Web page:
God had given George an expansive imagination, one that knew no limits. And George used this imagination to pleasure women in ways that startled them, and he used this imagination to drink beer in ways that made men weep, and he used it to concoct stories of wild adventures that nearly broke his own heart. George had maintained his virginity until October 3, 1960. On that day, Maria had her way with him and stole his virginity. They had sex, coitus she called it, on Maria’s parents’ bed while her parents were shopping at Gimbels Department Store and enjoying a leisurely late afternoon lunch at the Smithfield Street Cafe. George and Maria engaged in the kind of sex that combined passion and pity, until both the woman and the man became exhausted with thinking and feeling and doing this and that to each other. Calluses formed on their fingertips. Their lips dried out and blistered. Their bodies were bloodied and bruised from misplaced elbows and knees. The act left George with a broken nose and a dislocated shoulder. Maria was left pregnant with a loose tooth, a bruised thigh, a slight concussion, and a small handful of George’s blonde hair wrapped around her fingers. For years the woman had fought off this evil desire growing inside her before finally giving into it. Now, any sense of the sacred had abandoned her. Still, she hoped that one day God and His son, Jesus, would find a way to force their holiness back into her flesh. Sometimes a boy hates a girl who gives into the shame of his desires. And George felt such a hatred rising inside him. Such a boy sees his own weakness in such a girl. There was nothing romantic or pretty about that first time; it was mostly terrifying and necessary. Before that day, George had never seen a woman naked in her flesh. He had only seen a few pictures of women wearing bras and girdles in the Sears Catalogue. And Maria had only seen her father naked a few times. Neither George nor Maria spoke of it for days afterward. Light is helpless in such darkness and violence perseveres. What they did to each other never was love. Not then. Not now. Not before. Not afterwards. When George had finished doing all that he intended to do with Maria on that day, he lifted his tan body off her pale skin, stumbled out of her parents’ bedroom into the kitchen, grabbed a beer from the fridge and walked out onto the back porch to drink and wait for rain. When the clouds finally broke open and rain fell upon the earth, he stepped out into the downpour. After an hour or so of standing in the rain, he walked back, soaking wet, into the house. “It’s raining,” he said to Maria. “Oh.” “It’s not a metaphor or some sort of hidden meaning. It’s just rain. Don’t be thinking about nothing fancy.” George feared that Maria read more into his words than he intended. “Rain is necessary,” he said as if to clarify to Maria all that she needed to know. Trapped inside a primitive urge for survival, she remained silent and stared out the window. She fought the urge to run out into the storm, rain falling on the just and the unjust alike. “Shadows do what rain can’t do,” she whispered, knowing only God would understand her words. George pretended not to hear her. He walked over to the fridge, grabbed another beer, and sat down at the kitchen table. “There’s rain on the floor over there.” He pointed at a puddle by the door. Maria sat on the opposite side of the table. The rain fell more softly. Night would come. Maria’s parents would park their car in front of the house. They would sleep in their bed terrified by the dark memories and fears that slept dormant within them. They would sleep waiting for the morning to erase their dreams. George would be home already on the other side of Pittsburgh. But he would not stay there. He would sneak out his bedroom window, cross the Birmingham Street Bridge, walk down Forbes Avenue into the darkest dark of the city. Maria would lie quietly on her bed beside her parent’s bedroom breathing evenly and softly so as not to awaken her parents. Waiting. Her dreams sharp with broken mirrors. In the morning her father would rest his hand on her shoulder and say, “Why can’t you stay like this forever.” Her mother would smile. Neither George nor Maria believed in pain that did not leave a bruise. When the day arrived that the two finally did speak of that act, Maria, light blue and yellow bruises on her pale skin, murmured sweet nothings. Words with tiny meanings. Words without flesh. She promised what little she could; her eyes filled with something just short of love, and she whispered, “We will do what needs to be done until doing so becomes impossible.” George nodded in what appeared to be agreement and downed another Iron City. All of this has happened before, and it will all happen again. She was always hopeful in a naïve sort of way, and he was always, simply, ashamed. George and Maria would marry before she gave birth to this ill-conceived, uncertain child. They would marry quickly before any rumors could spread through the neighborhood. She would not be showing on the day of their wedding, but later, when the child arrived, people would count back to the day of the wedding and then they would whisper. The only suit George owned was haunted, so he wore one that he borrowed from his older brother. His body disappeared inside his brother’s suit. The sleeves were far too long, and the pants were even more dramatically long. He looked ridiculous, but he did not trip when he walked down the aisle and out of the church. And he did not have to wear his haunted suit.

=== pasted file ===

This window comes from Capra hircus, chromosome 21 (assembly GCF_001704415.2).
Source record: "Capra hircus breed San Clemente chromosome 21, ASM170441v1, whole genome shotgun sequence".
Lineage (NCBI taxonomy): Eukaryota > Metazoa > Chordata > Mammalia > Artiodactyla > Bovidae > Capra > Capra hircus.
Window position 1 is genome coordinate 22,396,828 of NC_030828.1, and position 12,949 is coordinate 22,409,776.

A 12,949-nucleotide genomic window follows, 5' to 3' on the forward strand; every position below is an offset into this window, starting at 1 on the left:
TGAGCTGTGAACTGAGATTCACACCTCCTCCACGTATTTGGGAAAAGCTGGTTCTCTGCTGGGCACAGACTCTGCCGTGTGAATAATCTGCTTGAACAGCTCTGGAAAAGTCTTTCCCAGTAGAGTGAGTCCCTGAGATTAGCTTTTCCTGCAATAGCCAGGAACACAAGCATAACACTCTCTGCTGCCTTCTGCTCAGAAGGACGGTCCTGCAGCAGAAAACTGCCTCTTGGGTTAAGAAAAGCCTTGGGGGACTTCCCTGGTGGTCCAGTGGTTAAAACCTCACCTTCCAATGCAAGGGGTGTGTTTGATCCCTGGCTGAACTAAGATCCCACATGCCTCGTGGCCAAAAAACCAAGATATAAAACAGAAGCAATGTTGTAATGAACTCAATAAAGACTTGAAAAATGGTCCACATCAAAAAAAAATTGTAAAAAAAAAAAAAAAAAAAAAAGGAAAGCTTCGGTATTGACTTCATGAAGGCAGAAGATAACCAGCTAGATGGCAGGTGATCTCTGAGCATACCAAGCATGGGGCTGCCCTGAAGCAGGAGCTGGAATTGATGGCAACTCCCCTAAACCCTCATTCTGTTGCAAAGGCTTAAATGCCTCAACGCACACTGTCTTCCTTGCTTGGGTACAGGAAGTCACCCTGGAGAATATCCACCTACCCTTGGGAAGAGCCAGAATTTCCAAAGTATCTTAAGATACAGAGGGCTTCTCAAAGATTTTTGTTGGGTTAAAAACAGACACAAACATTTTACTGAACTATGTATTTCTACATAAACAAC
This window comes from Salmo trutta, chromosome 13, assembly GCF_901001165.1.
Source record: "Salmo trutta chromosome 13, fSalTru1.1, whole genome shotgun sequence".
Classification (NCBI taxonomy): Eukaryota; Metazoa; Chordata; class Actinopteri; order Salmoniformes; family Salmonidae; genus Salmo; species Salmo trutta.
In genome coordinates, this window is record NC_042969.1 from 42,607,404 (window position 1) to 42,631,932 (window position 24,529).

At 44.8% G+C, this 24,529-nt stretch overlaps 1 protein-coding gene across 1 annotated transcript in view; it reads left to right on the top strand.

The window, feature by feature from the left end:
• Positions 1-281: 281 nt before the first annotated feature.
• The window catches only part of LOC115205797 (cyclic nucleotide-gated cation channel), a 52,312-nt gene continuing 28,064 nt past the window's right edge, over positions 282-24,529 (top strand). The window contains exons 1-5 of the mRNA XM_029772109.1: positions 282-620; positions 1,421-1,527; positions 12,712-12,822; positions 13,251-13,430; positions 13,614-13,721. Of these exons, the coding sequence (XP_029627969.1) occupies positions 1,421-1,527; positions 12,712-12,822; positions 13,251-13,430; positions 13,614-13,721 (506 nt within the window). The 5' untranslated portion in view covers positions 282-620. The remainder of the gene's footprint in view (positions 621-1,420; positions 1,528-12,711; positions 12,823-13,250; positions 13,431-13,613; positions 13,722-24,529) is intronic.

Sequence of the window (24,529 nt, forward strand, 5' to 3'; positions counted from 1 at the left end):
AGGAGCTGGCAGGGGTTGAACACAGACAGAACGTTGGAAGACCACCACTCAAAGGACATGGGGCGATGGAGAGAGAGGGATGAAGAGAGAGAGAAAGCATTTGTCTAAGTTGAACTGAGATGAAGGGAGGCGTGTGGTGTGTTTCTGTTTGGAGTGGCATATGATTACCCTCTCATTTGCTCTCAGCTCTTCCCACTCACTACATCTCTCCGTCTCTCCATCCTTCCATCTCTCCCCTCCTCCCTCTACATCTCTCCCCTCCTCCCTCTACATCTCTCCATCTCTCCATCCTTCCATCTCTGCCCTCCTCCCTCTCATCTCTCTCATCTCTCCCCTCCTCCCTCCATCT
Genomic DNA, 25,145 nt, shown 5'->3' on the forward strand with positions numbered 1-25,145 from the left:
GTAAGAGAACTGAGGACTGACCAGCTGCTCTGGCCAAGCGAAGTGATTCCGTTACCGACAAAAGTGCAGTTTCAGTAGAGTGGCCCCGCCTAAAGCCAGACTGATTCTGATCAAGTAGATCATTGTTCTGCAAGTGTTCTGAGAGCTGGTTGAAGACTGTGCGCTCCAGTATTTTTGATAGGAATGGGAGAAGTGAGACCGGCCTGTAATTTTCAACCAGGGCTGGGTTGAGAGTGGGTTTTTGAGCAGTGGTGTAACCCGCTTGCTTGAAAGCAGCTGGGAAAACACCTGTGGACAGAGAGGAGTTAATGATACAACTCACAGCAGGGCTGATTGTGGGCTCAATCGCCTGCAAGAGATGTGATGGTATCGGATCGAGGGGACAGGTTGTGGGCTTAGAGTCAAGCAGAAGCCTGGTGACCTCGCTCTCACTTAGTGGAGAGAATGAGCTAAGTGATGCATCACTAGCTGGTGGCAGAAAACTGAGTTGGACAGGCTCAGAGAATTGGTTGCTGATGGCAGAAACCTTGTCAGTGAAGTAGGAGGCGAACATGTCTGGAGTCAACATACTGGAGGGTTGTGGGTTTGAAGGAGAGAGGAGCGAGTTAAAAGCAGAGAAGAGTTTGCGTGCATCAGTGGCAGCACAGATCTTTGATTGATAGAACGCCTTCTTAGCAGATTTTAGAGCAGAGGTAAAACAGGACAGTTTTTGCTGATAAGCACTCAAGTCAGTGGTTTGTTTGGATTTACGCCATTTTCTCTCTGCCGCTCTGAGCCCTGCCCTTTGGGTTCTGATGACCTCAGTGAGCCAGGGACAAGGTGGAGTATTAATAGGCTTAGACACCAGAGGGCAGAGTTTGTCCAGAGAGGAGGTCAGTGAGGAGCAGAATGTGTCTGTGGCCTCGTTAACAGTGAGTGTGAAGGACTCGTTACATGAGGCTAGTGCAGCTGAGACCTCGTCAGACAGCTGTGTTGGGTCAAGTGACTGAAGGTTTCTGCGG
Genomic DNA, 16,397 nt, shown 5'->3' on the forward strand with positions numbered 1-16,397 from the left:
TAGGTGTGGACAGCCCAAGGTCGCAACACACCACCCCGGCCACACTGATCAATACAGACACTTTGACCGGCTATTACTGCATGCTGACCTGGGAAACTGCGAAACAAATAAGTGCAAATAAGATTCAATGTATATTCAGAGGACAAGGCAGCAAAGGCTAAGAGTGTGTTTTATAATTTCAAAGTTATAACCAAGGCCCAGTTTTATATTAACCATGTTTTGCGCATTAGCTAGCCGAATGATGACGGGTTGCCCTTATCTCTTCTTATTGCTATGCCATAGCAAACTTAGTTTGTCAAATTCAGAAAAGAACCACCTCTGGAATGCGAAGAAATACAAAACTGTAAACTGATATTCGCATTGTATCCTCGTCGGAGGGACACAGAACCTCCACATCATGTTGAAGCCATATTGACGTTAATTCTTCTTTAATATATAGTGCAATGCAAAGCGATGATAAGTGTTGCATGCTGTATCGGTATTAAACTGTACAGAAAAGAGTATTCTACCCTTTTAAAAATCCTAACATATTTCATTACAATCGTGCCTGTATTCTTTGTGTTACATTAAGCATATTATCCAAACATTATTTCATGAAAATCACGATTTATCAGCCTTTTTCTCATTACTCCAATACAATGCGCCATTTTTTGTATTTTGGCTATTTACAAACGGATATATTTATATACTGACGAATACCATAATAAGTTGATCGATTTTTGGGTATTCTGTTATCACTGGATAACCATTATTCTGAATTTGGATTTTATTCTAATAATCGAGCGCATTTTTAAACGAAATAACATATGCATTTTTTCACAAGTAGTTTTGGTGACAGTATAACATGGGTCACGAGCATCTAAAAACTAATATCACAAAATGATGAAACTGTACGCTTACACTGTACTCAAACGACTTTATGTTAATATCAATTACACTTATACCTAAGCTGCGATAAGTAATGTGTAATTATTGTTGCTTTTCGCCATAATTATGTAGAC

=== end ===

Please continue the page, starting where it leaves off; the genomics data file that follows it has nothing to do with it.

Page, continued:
Doug Rice is the author of numerous books including Janey Quixote, Here Lies Memory, When Love Was, Between Appear and Disappear, Blood of Mugwump (selected by Kathy Acker as runner-up in the Fiction Collective First Novel Award, 1996), and others. His work has been translated into six languages.His fiction, nonfiction and photography has appeared in Avant Pop: Fiction for a Daydream Nation, Kiss the Sky, The Dirty Fabulous Anthology, Alice Redux, Phantoms of Desire, Fiction International and other journals and anthologies.